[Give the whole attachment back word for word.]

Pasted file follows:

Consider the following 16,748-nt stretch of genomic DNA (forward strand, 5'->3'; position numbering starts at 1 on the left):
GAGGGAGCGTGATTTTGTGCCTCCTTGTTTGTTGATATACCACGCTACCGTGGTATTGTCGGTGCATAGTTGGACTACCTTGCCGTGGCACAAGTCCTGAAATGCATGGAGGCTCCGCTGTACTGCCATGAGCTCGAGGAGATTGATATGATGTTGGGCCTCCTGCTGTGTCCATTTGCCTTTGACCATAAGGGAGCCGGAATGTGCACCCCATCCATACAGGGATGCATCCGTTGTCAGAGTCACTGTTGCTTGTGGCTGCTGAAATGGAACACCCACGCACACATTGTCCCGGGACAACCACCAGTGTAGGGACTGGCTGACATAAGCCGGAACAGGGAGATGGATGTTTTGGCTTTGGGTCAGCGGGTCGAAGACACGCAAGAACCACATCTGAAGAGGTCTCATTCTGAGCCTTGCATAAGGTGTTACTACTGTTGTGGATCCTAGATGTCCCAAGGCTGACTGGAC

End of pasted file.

Consider the following 16,748-nt stretch of genomic DNA (forward strand, 5'->3'; position numbering starts at 1 on the left):
GAGGGAGCGTGATTTTGTGCCTCCTTGTTTGTTGATATACCACGCTACCGTGGTATTGTCGGTGCATAGTTGGACTACCTTGCCGTGGCACAAGTCCTGAAATGCATGGAGGCTCCGCTGTACTGCCATGAGCTCGAGGAGATTGATATGATGTTGGGCCTCCTGCTGTGTCCATTTGCCTTTGACCATAAGGGAGCCGGAATGTGCACCCCATCCATACAGGGATGCATCCGTTGTCAGAGTCACTGTTGCTTGTGGCTGCTGAAATGGAACACCCACGCACACATTGTCCCGGGACAACCACCAGTGTAGGGACTGGCTGACATAAGCCGGAACAGGGAGATGGATGTTTTGGCTTTGGGTCAGCGGGTCGAAGACACGCAAGAACCACATCTGAAGAGGTCTCATTCTGAGCCTTGCATAAGGTGTTACTACTGTTGTGGATCCTAGATGTCCCAAGGCTGACTGGAC